In September 2013, Bassirou fled deadly trouble in Niger to seek sanctuary in Hong. His ISS-HK file was opened at the Mongkok office in October, when his struggle with case worker Lok Lam commenced.
For eight months he complained to his case worker that his room was unfit for living. Bassirou is 180cm tall while the space for his mattress is 160cm long, which forces him to fold his legs to sleep. The room has no window and ventilation is a problem as he suffers from asthma.
During recent thunderstorms, the ceiling of this top floor room was flowing with rain. The cracks in the roof are so significant that one afternoon all his belongings were soaked in water. Recently three of the other five ISS clients left these crumbling premises.
The six refugees shared a subdivided flat with one toilet bowl, no bathroom or kitchen. However, Bassirou sells his food rations, not for lack of a kitchen, but because Lok Lam arbitrarily refused to provide cooking gas since October 2013. In eight months his never received toiletries either.
Bassirou sells his food for bus money. He gets 300$ for a 1200$ monthly allocation. Who keeps 900$?
When asked how he eats, Bassirou explains, “I am a man. I am strong. I put my life in God’s hands. My food is to write. My eating is my memory for everything wrong that ISS did to me. One day they will pay for everything.”
On 14 May 2013, Bassirou blasted his case worker, “You have salary. You have money for your room. You have money to eat. Everything you have, so why you don’t want to help me? Why you don’t pay for my room? Why you don’t give me gas? Why you change my food? Why you give me rubbish food?”
Lok Lam stumbled, “ISS doesn’t have money to deliver food to all people. Everyone who takes the food sells it to the Pakistani who stand outside the shops.” [N.B. Refugee are forced to sell substandard, unwanted food to buy what they really require.]
Lok Lam repeatedly instructed Bassirou to buy cooking gas and present a receipt for refund. But Bassirou was furious, “Are you crazy? How do I pay for gas, if I don’t work? I told you that I have no money to buy anything! Where I get the money?”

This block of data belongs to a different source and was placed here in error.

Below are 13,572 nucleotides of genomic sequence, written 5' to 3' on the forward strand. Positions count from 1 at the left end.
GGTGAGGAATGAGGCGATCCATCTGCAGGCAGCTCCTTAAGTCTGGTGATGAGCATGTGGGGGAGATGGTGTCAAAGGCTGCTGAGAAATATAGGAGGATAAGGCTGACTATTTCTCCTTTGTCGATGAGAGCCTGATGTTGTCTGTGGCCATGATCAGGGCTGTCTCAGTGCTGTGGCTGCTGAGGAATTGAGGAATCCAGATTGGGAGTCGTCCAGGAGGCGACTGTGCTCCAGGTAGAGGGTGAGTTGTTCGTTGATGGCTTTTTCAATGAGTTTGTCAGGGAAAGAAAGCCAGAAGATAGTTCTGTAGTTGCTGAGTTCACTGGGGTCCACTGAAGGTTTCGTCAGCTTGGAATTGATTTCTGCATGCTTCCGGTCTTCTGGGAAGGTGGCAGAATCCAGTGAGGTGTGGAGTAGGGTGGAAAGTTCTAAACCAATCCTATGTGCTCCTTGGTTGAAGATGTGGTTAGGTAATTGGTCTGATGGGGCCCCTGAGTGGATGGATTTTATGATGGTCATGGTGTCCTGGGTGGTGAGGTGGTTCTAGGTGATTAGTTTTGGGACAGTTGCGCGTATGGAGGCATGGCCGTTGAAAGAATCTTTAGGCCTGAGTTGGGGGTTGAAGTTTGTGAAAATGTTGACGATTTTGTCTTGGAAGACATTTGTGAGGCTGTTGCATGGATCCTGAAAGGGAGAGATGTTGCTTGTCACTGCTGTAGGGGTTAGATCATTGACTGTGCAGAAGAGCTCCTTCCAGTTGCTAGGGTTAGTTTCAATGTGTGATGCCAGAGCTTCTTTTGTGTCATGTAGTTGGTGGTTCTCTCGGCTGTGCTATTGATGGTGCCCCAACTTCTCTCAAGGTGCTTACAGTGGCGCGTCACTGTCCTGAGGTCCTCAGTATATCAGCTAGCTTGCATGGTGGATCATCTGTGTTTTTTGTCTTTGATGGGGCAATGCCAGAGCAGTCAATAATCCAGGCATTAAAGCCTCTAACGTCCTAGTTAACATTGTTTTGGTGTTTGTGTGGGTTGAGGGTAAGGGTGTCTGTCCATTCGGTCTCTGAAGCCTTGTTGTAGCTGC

When Lok Lam explained, “ISS doesn’t have money to pay you gas,” Bassirou interrupted, “You mean that ISS doesn’t have little money to buy gas, but has big money to pay lawyers to take Vision First to court? So … no money for refugees, but only money for lawyers?”
Bassirou lambasted is case worker, “Before I don’t like to give you problem, but now I am very angry because I know ISS is an organization for corruption. I have many proof. You can take me to court and I will talk to the judge.”
Lok Lam concluded in frustration, “If you want to go to court, you go to court. I don’t care!”
Instead of accepting Bassirou’s request to rent a modest 3000$ flat in Tokwawan, Lok Lam advised him to move into a guesthouse in Mirador Mansion instead. This temporary solution would cost ISS-HK, and therefore Hong Kong tax-payers, about 9000$ a month – three times more than the flat.
Lok Lam described the absurd policy, “ISS will not pay 3000$ for your room, as your rent assistance is 1500$. But if you go to the guesthouse, we can pay [300$] every night and you don’t worry about rent.”
Vision First is concerned about the irresponsible disbursement of public funds entrusted to ISS-HK. What rational supports the settling of refugees in guesthouses that cost three times more than basic flats?
In a separate case a family of three was placed for several months in a guesthouse at 18,000$ a month before they secured a 4500$ apartment. Such irrational squandering raises doubts about ISS-HK financial accountability and the Social Welfare Department’s oversight.
Does somebody besides guesthouse owners benefit from such extravagance?